Frequently Asked Questions
The labor and delivery unit of Sloane Hospital for Women is located within NewYork-Presbyterian Morgan Stanley Children’s Hospital at 3959 Broadway, New York, NY 10032. For maps and directions, visit directions.
You should call your obstetrician if you have any concerns regarding contractions, leaking fluid, bleeding, or if you are concerned about your baby’s movement. You can also call your obstetrician with other medical problems that arise between visits.
During the COVID-19 pandemic, our hospital is taking many measures to keep our obstetric patients, their support persons, and their new babies safe. As you enter the hospital, you and your support person will be provided a mask and screened for COVID-19 symptoms and fever. When you arrive in labor and delivery, we will screen you and your support person for COVID-19 symptoms again to further help keep our patients and staff safe. If you are being admitted to the hospital, you will be tested for COVID-19. Learn more about the hospital’s safety measures.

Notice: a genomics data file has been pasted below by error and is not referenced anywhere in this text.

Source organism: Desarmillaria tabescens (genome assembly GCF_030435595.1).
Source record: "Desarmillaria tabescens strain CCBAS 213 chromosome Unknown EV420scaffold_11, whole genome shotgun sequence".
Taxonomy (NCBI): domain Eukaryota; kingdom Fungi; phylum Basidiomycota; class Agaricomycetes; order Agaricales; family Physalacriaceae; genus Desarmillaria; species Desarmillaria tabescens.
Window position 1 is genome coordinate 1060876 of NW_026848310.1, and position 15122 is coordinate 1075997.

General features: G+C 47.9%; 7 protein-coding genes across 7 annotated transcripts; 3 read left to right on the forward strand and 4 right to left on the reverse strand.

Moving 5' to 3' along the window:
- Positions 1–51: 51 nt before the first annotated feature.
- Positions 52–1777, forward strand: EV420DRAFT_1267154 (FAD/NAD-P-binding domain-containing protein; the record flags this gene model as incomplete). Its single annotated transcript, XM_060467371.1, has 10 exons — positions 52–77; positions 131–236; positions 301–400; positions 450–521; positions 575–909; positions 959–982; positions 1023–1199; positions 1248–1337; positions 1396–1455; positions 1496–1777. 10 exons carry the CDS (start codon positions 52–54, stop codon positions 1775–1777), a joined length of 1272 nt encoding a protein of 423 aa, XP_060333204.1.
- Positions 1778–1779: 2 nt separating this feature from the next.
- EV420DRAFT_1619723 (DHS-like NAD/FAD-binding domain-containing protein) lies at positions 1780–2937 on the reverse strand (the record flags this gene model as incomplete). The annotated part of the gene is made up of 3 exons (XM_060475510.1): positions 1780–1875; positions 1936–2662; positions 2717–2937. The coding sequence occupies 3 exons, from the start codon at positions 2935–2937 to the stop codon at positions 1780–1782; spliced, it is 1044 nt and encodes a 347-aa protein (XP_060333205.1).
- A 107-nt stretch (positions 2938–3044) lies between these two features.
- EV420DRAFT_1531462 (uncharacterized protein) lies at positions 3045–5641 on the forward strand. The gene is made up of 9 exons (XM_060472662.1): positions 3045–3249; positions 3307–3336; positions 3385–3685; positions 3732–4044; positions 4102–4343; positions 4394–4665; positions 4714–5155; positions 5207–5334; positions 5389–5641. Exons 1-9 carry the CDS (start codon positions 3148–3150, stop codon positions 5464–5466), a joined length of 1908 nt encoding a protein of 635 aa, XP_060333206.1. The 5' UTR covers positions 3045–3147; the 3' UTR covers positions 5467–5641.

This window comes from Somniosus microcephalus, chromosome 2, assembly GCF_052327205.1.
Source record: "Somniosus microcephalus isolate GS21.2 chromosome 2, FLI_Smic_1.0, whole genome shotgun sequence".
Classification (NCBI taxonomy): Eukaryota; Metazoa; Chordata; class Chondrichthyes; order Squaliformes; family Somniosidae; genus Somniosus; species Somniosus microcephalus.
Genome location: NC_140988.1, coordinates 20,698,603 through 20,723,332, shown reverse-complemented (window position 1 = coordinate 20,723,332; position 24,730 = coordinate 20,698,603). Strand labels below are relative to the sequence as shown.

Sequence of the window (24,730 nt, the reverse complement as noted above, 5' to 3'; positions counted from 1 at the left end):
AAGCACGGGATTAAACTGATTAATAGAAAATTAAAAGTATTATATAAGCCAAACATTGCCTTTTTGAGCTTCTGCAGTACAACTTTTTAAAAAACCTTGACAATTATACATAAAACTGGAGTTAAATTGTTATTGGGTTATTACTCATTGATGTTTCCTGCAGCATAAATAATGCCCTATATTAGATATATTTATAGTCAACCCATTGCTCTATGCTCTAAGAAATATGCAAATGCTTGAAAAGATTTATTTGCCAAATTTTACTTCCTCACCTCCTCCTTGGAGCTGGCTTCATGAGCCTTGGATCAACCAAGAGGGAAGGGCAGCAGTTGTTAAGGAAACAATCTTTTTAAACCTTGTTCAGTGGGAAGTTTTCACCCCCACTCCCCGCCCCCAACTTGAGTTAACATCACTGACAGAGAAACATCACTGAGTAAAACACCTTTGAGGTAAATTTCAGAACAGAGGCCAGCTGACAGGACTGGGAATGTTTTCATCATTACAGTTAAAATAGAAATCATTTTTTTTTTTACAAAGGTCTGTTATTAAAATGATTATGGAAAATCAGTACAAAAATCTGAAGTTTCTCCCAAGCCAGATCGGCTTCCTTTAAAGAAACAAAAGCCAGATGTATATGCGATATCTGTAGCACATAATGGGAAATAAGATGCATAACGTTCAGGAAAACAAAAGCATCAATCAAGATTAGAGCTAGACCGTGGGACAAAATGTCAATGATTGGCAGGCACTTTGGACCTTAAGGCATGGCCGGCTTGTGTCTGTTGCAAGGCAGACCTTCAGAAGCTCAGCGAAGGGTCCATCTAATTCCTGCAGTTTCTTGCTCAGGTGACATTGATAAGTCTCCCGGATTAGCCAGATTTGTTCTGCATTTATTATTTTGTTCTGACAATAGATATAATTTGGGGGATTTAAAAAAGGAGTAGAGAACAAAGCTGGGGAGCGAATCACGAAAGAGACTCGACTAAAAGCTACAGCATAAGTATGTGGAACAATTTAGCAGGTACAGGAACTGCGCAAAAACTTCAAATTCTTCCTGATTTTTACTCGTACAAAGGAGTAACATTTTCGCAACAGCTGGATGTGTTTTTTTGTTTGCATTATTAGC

Valet parking and the Hospital garage are recommended for your parking needs. Most major credit cards are accepted. Street parking is extremely limited.
Enter the circular driveway of NewYork-Presbyterian/Morgan Stanley Children’s Hospital at 3959 Broadway between 165th and 166th Streets, which is the main entrance to the Hospital.
In case of emergency, you can leave your car with the valet at the main entrance. If the valet service is closed, leave your car and inform the security personnel at the Welcome Desk inside the lobby.
Monday through Friday, 5:45 am to 10 pm
Saturday, Sunday, and Holidays, 7 am to 10 pm
If you anticipate picking up your car after the valet is closed, please park in the Hospital’s visitor parking garage at 115 Fort Washington Avenue between 164th and 165th Streets. This garage is open 24 hours a day.
Visitor Parking Garage
115 Fort Washington Avenue, between 164th and 165th Streets